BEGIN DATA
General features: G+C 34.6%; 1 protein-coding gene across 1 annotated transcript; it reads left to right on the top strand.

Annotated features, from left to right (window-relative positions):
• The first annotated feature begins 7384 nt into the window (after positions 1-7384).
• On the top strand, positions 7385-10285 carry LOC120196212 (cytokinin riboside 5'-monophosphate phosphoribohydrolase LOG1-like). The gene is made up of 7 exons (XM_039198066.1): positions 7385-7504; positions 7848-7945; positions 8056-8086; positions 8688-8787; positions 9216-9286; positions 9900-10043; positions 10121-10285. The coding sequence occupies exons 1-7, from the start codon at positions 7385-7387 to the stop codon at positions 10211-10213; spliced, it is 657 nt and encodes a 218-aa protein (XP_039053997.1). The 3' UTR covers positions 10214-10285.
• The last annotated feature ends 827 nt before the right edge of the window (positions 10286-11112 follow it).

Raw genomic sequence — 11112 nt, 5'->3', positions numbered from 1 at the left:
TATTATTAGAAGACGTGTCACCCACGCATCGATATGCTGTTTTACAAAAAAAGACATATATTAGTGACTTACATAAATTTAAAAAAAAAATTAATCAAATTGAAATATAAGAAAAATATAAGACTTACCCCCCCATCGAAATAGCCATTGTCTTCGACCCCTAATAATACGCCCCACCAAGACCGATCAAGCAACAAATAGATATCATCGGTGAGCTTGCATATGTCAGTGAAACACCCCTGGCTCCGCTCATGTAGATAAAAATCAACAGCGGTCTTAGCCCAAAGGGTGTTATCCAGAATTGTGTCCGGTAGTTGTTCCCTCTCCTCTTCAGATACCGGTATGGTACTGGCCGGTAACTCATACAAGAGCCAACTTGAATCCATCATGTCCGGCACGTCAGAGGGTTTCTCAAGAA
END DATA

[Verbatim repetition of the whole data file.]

General features: G+C 34.6%; 1 protein-coding gene across 1 annotated transcript; it reads left to right on the top strand.

Annotated features, from left to right (window-relative positions):
• The first annotated feature begins 7384 nt into the window (after positions 1-7384).
• On the top strand, positions 7385-10285 carry LOC120196212 (cytokinin riboside 5'-monophosphate phosphoribohydrolase LOG1-like). The gene is made up of 7 exons (XM_039198066.1): positions 7385-7504; positions 7848-7945; positions 8056-8086; positions 8688-8787; positions 9216-9286; positions 9900-10043; positions 10121-10285. The coding sequence occupies exons 1-7, from the start codon at positions 7385-7387 to the stop codon at positions 10211-10213; spliced, it is 657 nt and encodes a 218-aa protein (XP_039053997.1). The 3' UTR covers positions 10214-10285.
• The last annotated feature ends 827 nt before the right edge of the window (positions 10286-11112 follow it).

Raw genomic sequence — 11112 nt, 5'->3', positions numbered from 1 at the left:
TATTATTAGAAGACGTGTCACCCACGCATCGATATGCTGTTTTACAAAAAAAGACATATATTAGTGACTTACATAAATTTAAAAAAAAAATTAATCAAATTGAAATATAAGAAAAATATAAGACTTACCCCCCCATCGAAATAGCCATTGTCTTCGACCCCTAATAATACGCCCCACCAAGACCGATCAAGCAACAAATAGATATCATCGGTGAGCTTGCATATGTCAGTGAAACACCCCTGGCTCCGCTCATGTAGATAAAAATCAACAGCGGTCTTAGCCCAAAGGGTGTTATCCAGAATTGTGTCCGGTAGTTGTTCCCTCTCCTCTTCAGATACCGGTATGGTACTGGCCGGTAACTCATACAAGAGCCAACTTGAATCCATCATGTCCGGCACGTCAGAGGGTTTCTCAAGAA